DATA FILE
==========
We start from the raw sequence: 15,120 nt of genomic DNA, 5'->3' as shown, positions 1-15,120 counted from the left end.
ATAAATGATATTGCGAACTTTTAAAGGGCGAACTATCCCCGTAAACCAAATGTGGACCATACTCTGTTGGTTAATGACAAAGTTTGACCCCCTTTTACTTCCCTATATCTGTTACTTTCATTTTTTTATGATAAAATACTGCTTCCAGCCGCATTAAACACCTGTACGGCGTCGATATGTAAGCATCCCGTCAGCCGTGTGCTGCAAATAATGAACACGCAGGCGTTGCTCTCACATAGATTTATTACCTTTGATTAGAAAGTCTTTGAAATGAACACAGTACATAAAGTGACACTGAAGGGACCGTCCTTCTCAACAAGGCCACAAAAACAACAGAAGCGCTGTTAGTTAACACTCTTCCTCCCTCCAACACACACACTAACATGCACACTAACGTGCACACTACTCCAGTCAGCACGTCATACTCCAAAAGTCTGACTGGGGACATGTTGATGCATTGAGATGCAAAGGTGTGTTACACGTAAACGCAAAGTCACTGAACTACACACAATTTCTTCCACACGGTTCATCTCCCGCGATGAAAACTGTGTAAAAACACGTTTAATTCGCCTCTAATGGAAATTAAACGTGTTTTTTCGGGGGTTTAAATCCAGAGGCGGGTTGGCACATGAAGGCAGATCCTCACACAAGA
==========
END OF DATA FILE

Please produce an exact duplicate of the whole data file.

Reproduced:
We start from the raw sequence: 15,120 nt of genomic DNA, 5'->3' as shown, positions 1-15,120 counted from the left end.
ATAAATGATATTGCGAACTTTTAAAGGGCGAACTATCCCCGTAAACCAAATGTGGACCATACTCTGTTGGTTAATGACAAAGTTTGACCCCCTTTTACTTCCCTATATCTGTTACTTTCATTTTTTTATGATAAAATACTGCTTCCAGCCGCATTAAACACCTGTACGGCGTCGATATGTAAGCATCCCGTCAGCCGTGTGCTGCAAATAATGAACACGCAGGCGTTGCTCTCACATAGATTTATTACCTTTGATTAGAAAGTCTTTGAAATGAACACAGTACATAAAGTGACACTGAAGGGACCGTCCTTCTCAACAAGGCCACAAAAACAACAGAAGCGCTGTTAGTTAACACTCTTCCTCCCTCCAACACACACACTAACATGCACACTAACGTGCACACTACTCCAGTCAGCACGTCATACTCCAAAAGTCTGACTGGGGACATGTTGATGCATTGAGATGCAAAGGTGTGTTACACGTAAACGCAAAGTCACTGAACTACACACAATTTCTTCCACACGGTTCATCTCCCGCGATGAAAACTGTGTAAAAACACGTTTAATTCGCCTCTAATGGAAATTAAACGTGTTTTTTCGGGGGTTTAAATCCAGAGGCGGGTTGGCACATGAAGGCAGATCCTCACACAAGA